The productive use of capital is not an automatic process ... It is all about constant experimentation. And it is never permanent: Railroads were once tremendously productive, so were steamships and even Kodachrome. It takes work, year in and year out—update, test, tweak, kill off. Staples is under fire from Amazon and other productive online retailers. Its stock has halved since its 2010 peak and is almost at a 10-year low. So be it.RTWT.
With all the iPads and Facebook and cloud-computing growth, why is unemployment still 8.2% and job creation stalled? My theory is that productivity is always happening but swims upstream against those that fight it. Unions, regulations and a bizarre tax code that locks in the status quo.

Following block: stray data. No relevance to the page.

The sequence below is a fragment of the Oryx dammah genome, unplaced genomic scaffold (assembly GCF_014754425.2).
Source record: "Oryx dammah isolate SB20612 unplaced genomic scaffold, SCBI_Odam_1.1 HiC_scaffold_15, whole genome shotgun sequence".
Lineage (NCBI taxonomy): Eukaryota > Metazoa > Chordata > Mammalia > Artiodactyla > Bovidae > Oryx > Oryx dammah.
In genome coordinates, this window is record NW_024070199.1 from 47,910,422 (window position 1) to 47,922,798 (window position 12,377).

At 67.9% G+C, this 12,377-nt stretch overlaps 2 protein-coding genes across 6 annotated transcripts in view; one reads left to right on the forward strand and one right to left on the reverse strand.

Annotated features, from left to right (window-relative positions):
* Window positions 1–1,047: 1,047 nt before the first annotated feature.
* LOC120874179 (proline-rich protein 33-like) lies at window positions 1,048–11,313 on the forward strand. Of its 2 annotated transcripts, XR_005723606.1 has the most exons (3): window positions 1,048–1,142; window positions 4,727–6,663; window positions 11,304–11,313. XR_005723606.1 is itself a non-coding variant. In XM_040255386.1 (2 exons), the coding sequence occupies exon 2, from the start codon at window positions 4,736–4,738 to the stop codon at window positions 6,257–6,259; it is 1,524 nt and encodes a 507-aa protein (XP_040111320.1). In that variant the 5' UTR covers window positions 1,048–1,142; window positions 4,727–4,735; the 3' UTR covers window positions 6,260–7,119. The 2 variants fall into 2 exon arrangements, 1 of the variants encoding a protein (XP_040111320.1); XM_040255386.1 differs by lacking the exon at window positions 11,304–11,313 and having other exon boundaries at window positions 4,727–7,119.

In good times, no one notices. But in slow-growth economies, especially in the last 10 years, regulations and hiring rules and employer mandates and environmental anchors have had a cumulative dampening effect on productivity.
How can government do the right thing to help productivity and the employment it fosters? Get out of the way. Every government-mandated low-flow toilet, phosphorous-free dishwasher detergent, CFL light bulb, and carbon-emission regulation is another obstacle on the way to a productive, job-creating economy that produces things consumers really want.
Tuesday, July 17, 2012
An excellent essay from Andy Kessler, at the Wall Street Journal, "The Incredible Bain Jobs Machine":